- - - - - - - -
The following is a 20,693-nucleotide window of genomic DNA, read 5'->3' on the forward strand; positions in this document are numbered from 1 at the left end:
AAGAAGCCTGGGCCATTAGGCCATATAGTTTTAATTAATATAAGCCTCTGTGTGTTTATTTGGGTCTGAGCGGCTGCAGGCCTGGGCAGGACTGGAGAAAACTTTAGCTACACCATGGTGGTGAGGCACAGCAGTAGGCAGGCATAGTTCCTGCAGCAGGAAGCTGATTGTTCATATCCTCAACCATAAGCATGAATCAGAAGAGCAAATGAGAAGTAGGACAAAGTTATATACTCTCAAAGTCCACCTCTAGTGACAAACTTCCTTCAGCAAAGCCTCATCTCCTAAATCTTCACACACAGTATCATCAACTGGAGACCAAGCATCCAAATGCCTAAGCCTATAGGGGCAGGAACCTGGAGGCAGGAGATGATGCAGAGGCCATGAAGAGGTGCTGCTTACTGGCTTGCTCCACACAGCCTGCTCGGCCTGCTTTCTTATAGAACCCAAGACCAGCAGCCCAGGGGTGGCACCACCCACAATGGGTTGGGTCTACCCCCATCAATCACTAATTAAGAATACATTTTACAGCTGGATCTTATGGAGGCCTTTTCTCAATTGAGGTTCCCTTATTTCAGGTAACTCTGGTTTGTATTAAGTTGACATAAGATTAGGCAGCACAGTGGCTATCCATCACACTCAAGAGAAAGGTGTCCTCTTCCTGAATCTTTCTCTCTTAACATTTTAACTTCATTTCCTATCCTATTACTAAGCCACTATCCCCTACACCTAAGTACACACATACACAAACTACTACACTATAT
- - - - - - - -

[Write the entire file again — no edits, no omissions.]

The following is a 20,693-nucleotide window of genomic DNA, read 5'->3' on the forward strand; positions in this document are numbered from 1 at the left end:
AAGAAGCCTGGGCCATTAGGCCATATAGTTTTAATTAATATAAGCCTCTGTGTGTTTATTTGGGTCTGAGCGGCTGCAGGCCTGGGCAGGACTGGAGAAAACTTTAGCTACACCATGGTGGTGAGGCACAGCAGTAGGCAGGCATAGTTCCTGCAGCAGGAAGCTGATTGTTCATATCCTCAACCATAAGCATGAATCAGAAGAGCAAATGAGAAGTAGGACAAAGTTATATACTCTCAAAGTCCACCTCTAGTGACAAACTTCCTTCAGCAAAGCCTCATCTCCTAAATCTTCACACACAGTATCATCAACTGGAGACCAAGCATCCAAATGCCTAAGCCTATAGGGGCAGGAACCTGGAGGCAGGAGATGATGCAGAGGCCATGAAGAGGTGCTGCTTACTGGCTTGCTCCACACAGCCTGCTCGGCCTGCTTTCTTATAGAACCCAAGACCAGCAGCCCAGGGGTGGCACCACCCACAATGGGTTGGGTCTACCCCCATCAATCACTAATTAAGAATACATTTTACAGCTGGATCTTATGGAGGCCTTTTCTCAATTGAGGTTCCCTTATTTCAGGTAACTCTGGTTTGTATTAAGTTGACATAAGATTAGGCAGCACAGTGGCTATCCATCACACTCAAGAGAAAGGTGTCCTCTTCCTGAATCTTTCTCTCTTAACATTTTAACTTCATTTCCTATCCTATTACTAAGCCACTATCCCCTACACCTAAGTACACACATACACAAACTACTACACTATAT